Text by the NMP Ethnology Division

Photos by Mr. George W. Bolin through Dr. Anne Bolin

#NationalMuseumPH #SemanaSanta2023 #GoodFriday #Flagellation


The National Museum of the Philippines joins Christians around the world in observing the Holy Week, or “Semana Santa”. In preparation for the upcoming solemnities, we are featuring one of our exhibitions, “The Stations of the Cross” (also known as “Via Crucis”).

The Via Crucis exhibition, located in Gallery II of the National Museum of Fine Arts, features 14 oil paintings on wood panels made by an unknown Bohol master in 1830. These are among the oldest surviving series of artworks depicting the passion and sacrifice of Christ in the country. The identity of its creator and from which particular church these paintings originated are unknown. Despite this, their provenance from Bohol can be ascertained through the depictions of the iconic Chocolate Hills in the backgrounds of certain panels. Due to their age, quality, and size, these remarkable artworks may have been owned by the older and wealthier parishes of Bohol.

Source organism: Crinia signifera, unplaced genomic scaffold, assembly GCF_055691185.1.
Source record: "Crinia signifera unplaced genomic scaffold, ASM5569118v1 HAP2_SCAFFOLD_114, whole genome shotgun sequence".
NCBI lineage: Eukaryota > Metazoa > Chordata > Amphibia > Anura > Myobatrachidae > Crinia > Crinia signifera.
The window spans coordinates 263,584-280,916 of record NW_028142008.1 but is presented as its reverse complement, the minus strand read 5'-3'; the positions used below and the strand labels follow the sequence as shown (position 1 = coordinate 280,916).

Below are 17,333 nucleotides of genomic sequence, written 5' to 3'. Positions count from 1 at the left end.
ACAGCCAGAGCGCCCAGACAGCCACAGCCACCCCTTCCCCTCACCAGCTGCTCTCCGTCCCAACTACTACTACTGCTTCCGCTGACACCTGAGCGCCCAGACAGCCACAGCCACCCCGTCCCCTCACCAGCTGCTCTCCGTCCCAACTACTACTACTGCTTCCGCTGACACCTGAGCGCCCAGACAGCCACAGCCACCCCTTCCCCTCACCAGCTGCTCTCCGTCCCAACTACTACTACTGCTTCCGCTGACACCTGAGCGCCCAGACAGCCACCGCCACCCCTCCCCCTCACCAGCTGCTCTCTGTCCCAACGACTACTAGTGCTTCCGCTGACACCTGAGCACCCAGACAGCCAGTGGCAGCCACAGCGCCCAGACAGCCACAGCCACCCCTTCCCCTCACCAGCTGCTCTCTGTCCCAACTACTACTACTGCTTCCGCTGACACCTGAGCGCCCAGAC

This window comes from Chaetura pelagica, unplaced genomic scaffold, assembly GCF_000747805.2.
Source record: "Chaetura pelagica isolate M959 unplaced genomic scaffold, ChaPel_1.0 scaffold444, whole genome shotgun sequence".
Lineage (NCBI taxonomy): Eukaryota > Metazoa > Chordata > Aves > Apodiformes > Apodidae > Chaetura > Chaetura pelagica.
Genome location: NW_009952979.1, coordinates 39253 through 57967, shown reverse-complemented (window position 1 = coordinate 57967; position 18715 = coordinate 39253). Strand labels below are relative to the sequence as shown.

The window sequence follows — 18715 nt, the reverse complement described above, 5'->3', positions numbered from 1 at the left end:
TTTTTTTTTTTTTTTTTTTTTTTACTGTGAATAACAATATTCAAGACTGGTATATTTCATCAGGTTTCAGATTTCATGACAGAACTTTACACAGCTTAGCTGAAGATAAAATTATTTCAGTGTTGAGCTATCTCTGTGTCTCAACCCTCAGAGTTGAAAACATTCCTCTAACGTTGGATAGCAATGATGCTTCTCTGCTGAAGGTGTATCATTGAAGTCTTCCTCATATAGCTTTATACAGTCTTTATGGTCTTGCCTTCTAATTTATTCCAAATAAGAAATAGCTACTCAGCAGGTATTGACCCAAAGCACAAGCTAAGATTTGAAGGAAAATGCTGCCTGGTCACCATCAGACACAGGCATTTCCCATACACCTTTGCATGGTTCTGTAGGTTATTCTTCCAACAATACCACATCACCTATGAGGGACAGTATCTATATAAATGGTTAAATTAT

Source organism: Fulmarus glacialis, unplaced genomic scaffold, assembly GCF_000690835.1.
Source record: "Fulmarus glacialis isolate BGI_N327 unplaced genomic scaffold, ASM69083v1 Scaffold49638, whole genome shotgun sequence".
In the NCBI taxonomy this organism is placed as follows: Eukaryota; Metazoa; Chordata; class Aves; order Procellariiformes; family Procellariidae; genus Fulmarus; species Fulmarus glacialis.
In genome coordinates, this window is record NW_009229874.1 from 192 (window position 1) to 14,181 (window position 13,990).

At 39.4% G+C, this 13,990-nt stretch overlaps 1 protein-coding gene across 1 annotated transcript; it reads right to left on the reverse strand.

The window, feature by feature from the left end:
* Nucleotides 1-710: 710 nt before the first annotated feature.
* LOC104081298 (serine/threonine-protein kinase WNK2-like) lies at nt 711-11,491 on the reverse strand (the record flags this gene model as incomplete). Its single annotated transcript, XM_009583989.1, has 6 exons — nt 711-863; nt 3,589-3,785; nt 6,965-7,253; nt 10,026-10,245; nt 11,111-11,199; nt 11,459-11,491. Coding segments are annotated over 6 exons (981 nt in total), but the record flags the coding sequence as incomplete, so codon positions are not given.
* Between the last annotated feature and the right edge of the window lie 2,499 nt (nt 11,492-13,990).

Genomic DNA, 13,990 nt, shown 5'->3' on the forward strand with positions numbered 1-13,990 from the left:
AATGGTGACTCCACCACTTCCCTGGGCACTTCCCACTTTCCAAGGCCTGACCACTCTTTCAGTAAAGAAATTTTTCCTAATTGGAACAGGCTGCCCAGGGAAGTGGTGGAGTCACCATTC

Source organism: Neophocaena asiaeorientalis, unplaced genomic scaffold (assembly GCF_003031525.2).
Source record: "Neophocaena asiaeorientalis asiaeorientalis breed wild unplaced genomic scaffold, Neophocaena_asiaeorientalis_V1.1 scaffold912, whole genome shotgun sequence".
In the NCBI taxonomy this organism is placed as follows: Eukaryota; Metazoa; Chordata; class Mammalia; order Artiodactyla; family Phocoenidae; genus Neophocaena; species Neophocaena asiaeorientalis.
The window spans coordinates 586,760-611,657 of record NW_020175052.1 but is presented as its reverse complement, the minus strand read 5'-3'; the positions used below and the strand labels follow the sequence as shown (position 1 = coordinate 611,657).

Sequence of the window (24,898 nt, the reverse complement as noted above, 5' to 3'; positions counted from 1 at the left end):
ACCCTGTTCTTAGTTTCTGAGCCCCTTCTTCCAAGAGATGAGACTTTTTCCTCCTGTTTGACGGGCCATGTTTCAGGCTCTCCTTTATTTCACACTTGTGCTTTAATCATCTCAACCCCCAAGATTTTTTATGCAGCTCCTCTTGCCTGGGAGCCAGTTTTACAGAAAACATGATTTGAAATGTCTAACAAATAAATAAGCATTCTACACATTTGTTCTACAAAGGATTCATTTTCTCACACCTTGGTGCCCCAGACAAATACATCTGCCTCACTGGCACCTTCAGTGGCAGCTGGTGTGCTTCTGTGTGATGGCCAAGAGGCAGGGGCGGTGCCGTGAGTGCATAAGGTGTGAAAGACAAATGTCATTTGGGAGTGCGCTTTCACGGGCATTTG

Via Crucis artworks conventionally depict the Passion of Christ in great detail; from Christ’s condemnation by Pontius Pilate to His entombment. This particular series, which is currently on loan from the collection of the Bangko Sentral ng Pilipinas, is distinctly exceptional due to its portrayal of the events having occurred in Bohol. Furthermore, the Roman soldiers depicted in this series were rendered with hooked noses, which may have been influenced by 15th-century Dutch artist Hieronymus Bosch. 

Via Crucis artworks are usually affixed on the interior walls of a church or chapel. However, it could also be found in cemeteries, hospital corridors, religious houses, or on mountainsides. During the Holy Week, especially on Maundy Thursday and Good Friday, devout Roman Catholics would often stand before certain stations and pray with relevant passages from the scripture before each station to meditate on the passion of Christ. 

May the Holy Week be a reminder for all Christians to renew their faith and recollect God’s sacrifices and great love for all.

Text by Carolina Magdaleno/NMP CMVOD

Poster by Ken Carl Bañares/NMP CMVOD

#SemanaSanta2023 #HolyWeek2023 #NationalMuseumPH